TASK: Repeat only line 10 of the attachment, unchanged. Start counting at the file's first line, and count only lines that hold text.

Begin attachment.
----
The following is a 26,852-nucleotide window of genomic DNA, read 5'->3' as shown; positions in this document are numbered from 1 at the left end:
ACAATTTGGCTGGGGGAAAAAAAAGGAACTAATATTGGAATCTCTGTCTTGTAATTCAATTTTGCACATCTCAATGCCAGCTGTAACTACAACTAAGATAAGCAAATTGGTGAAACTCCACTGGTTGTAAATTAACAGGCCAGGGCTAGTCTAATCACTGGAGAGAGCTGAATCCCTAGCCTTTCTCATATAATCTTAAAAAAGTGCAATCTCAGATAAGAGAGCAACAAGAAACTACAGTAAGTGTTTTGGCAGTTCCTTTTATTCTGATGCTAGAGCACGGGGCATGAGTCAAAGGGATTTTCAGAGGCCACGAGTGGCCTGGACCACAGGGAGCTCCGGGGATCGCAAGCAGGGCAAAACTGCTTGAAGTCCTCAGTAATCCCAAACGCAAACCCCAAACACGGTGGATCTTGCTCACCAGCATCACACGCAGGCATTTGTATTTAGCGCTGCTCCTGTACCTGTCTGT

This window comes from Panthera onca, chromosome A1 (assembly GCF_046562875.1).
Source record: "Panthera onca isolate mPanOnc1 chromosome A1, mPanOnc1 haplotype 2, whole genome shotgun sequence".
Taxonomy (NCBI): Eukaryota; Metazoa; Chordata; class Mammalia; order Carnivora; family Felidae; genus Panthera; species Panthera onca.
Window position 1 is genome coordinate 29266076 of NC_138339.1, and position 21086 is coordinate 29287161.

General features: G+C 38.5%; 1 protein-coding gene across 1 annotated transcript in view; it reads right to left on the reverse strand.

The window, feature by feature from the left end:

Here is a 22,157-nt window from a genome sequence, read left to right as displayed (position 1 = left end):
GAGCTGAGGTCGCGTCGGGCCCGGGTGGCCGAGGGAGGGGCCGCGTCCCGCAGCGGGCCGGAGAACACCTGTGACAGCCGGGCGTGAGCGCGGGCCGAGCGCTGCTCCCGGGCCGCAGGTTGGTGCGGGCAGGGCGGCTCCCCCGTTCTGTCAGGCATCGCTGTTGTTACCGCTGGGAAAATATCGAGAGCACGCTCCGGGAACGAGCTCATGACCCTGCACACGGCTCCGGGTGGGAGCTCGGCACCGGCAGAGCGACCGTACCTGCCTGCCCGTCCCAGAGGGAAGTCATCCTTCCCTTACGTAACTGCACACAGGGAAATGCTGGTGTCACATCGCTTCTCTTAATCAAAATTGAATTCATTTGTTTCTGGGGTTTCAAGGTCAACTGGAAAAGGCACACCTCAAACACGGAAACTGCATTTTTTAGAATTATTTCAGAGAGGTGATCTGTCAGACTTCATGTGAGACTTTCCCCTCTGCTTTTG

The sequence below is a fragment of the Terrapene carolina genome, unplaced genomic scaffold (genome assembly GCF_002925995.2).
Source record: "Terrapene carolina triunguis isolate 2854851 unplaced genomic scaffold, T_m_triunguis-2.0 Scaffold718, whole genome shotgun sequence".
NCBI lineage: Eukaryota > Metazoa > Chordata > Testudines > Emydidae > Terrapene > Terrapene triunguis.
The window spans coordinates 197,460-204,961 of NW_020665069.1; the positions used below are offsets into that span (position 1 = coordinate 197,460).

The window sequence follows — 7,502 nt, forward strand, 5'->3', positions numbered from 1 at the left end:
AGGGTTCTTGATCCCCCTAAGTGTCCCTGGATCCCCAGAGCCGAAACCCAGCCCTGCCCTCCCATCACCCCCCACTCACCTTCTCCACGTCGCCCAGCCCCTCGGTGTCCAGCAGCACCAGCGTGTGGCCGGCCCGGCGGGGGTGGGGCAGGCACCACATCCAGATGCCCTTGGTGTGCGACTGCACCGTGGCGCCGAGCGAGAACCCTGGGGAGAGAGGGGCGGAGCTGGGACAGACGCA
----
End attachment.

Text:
GAGCTGAGGTCGCGTCGGGCCCGGGTGGCCGAGGGAGGGGCCGCGTCCCGCAGCGGGCCGGAGAACACCTGTGACAGCCGGGCGTGAGCGCGGGCCGAGCGCTGCTCCCGGGCCGCAGGTTGGTGCGGGCAGGGCGGCTCCCCCGTTCTGTCAGGCATCGCTGTTGTTACCGCTGGGAAAATATCGAGAGCACGCTCCGGGAACGAGCTCATGACCCTGCACACGGCTCCGGGTGGGAGCTCGGCACCGGCAGAGCGACCGTACCTGCCTGCCCGTCCCAGAGGGAAGTCATCCTTCCCTTACGTAACTGCACACAGGGAAATGCTGGTGTCACATCGCTTCTCTTAATCAAAATTGAATTCATTTGTTTCTGGGGTTTCAAGGTCAACTGGAAAAGGCACACCTCAAACACGGAAACTGCATTTTTTAGAATTATTTCAGAGAGGTGATCTGTCAGACTTCATGTGAGACTTTCCCCTCTGCTTTTG